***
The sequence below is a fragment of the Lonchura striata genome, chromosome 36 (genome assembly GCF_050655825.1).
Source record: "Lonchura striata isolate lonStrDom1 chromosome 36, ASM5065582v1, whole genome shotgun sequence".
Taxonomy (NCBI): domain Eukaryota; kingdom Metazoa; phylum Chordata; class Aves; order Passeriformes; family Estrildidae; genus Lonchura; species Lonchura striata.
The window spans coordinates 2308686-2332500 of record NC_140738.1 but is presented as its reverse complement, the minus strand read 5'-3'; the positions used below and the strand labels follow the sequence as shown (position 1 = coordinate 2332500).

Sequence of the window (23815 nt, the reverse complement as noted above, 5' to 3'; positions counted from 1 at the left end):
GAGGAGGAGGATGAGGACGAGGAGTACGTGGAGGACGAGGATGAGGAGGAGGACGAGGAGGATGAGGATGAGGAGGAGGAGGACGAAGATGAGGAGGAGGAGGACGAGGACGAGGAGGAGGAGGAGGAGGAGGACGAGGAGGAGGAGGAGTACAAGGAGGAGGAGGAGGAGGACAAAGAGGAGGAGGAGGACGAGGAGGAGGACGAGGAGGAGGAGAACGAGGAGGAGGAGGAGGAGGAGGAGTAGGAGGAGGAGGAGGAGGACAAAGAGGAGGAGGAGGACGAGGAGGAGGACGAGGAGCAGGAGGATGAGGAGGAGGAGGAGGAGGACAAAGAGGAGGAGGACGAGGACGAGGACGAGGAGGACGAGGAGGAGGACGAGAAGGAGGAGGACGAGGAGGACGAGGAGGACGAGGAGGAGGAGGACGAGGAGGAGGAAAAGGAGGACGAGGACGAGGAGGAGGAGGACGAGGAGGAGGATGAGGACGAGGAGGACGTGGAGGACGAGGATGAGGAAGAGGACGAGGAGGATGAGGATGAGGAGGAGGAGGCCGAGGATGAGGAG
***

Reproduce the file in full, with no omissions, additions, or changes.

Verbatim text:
The sequence below is a fragment of the Lonchura striata genome, chromosome 36 (genome assembly GCF_050655825.1).
Source record: "Lonchura striata isolate lonStrDom1 chromosome 36, ASM5065582v1, whole genome shotgun sequence".
Taxonomy (NCBI): domain Eukaryota; kingdom Metazoa; phylum Chordata; class Aves; order Passeriformes; family Estrildidae; genus Lonchura; species Lonchura striata.
The window spans coordinates 2308686-2332500 of record NC_140738.1 but is presented as its reverse complement, the minus strand read 5'-3'; the positions used below and the strand labels follow the sequence as shown (position 1 = coordinate 2332500).

Sequence of the window (23815 nt, the reverse complement as noted above, 5' to 3'; positions counted from 1 at the left end):
GAGGAGGAGGATGAGGACGAGGAGTACGTGGAGGACGAGGATGAGGAGGAGGACGAGGAGGATGAGGATGAGGAGGAGGAGGACGAAGATGAGGAGGAGGAGGACGAGGACGAGGAGGAGGAGGAGGAGGAGGACGAGGAGGAGGAGGAGTACAAGGAGGAGGAGGAGGAGGACAAAGAGGAGGAGGAGGACGAGGAGGAGGACGAGGAGGAGGAGAACGAGGAGGAGGAGGAGGAGGAGGAGTAGGAGGAGGAGGAGGAGGACAAAGAGGAGGAGGAGGACGAGGAGGAGGACGAGGAGCAGGAGGATGAGGAGGAGGAGGAGGAGGACAAAGAGGAGGAGGACGAGGACGAGGACGAGGAGGACGAGGAGGAGGACGAGAAGGAGGAGGACGAGGAGGACGAGGAGGACGAGGAGGAGGAGGACGAGGAGGAGGAAAAGGAGGACGAGGACGAGGAGGAGGAGGACGAGGAGGAGGATGAGGACGAGGAGGACGTGGAGGACGAGGATGAGGAAGAGGACGAGGAGGATGAGGATGAGGAGGAGGAGGCCGAGGATGAGGAG